That philosophy, of all subjects, might be riddled with biases is particularly disquieting. The philosopher likes to see himself—there’s that male pronoun again—as an unusually rational creature, operating on a higher level to others, trapped as they are by conventional wisdom and impelled by prejudice, partiality and illogicality. The record speaks otherwise. The most notorious counter-example is the 20th century German philosopher, Martin Heidegger: the extent of his anti-Semitism and his links to the Nazi party have only come to light in recent years. In his Stone contribution, Justin Smith, a Parisian-based philosopher, who argues that the concept of race is “historically tainted and misleading” and should be allowed to wither away, describes how it’s been misused by philosophers. He quotes David Hume, the brilliant Scottish enlightenment philosopher, “I am apt to suspect the Negroes, and in general all other species of men to be naturally inferior to the whites. There never was any civilized nation of any complection than white, nor even any individual eminent in action or speculation”. And then, two decades on, we can read a similar passage from that other philosophical titan of the eighteenth century, Immanuel Kant, who, to quote Smith, “managed to let slip what is surely the greatest nonsequitur in the history of philosophy: describing the report of something seemingly intelligent that had once been said by an African, Kant dismisses it on the grounds that “this fellow was quite black from head to toe, a clear proof that what he said was stupid”.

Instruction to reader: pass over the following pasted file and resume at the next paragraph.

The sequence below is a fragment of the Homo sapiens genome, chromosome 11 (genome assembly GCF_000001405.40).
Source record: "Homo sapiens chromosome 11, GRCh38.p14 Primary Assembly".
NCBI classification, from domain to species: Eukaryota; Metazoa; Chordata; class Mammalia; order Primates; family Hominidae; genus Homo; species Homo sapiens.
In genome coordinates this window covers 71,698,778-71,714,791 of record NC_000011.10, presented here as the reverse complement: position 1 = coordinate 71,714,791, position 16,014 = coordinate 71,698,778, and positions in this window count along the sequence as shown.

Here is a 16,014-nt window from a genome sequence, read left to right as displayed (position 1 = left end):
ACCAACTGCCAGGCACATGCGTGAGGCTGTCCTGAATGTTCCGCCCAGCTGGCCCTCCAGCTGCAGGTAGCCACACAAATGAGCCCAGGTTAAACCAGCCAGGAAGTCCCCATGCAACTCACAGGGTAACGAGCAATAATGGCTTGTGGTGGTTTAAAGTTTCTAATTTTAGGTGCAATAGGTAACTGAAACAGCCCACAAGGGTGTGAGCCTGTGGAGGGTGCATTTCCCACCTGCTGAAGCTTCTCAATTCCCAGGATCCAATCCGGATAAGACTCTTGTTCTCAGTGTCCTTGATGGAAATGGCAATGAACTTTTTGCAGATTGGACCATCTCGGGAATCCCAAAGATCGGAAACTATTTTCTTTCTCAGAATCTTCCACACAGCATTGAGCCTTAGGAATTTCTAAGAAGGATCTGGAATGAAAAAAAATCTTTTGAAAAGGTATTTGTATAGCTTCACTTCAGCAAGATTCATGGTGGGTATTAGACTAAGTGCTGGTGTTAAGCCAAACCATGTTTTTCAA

Of course, even within philosophy there have been skeptical voices to puncture the hubristic pretense of reason. Hume himself argued that “reason is, and ought only to be the slave of the passions”; Nietzsche warned us to examine the origins of our value systems, and to see whose interests they serve. Innovative work in psychology by Jonathan Haidt, presented in his book, The Righteous Mind: Why Good People Are Divided by Politics and Religion, and mentioned in this volume, provides evidence that our moral reasoning isn’t used to evaluate our own beliefs—rather, it is a weapon to convince others of the rightness of our position. A University of California philosopher, Eric Schwitzgebel, not quoted in The Stone Reader, has undertaken research suggesting that moral philosophers behave no better than anybody else. Since their beliefs and actions are more inconsistent, in one sense they might even be considered worse. Thus, ethicists are more likely than non-ethicists to claim that eating meat is bad, but they are no less likely to eat meat.
But if philosophy is under assault from several directions, it can take pride in its virtues. High among these is a singular capacity for self-examination and self-criticism. That is does introspection so well is perhaps not surprising. After all, the issue of the scope and task of philosophy is itself philosophical. But while this volume is unafraid to tackle the questions, What Is Philosophy? and Who Is The Philosopher?, what this collection also demonstrates so admirably is the breadth of philosophical ideas and their relevance to how we lead our lives. And in the end, that is the best defense of philosophy of all.
David Edmonds is a senior research associate at Oxford’s Uehiro Centre for Practical Ethics and co-runs Philosophy Bites. His latest book is Would You Kill The Fat Man?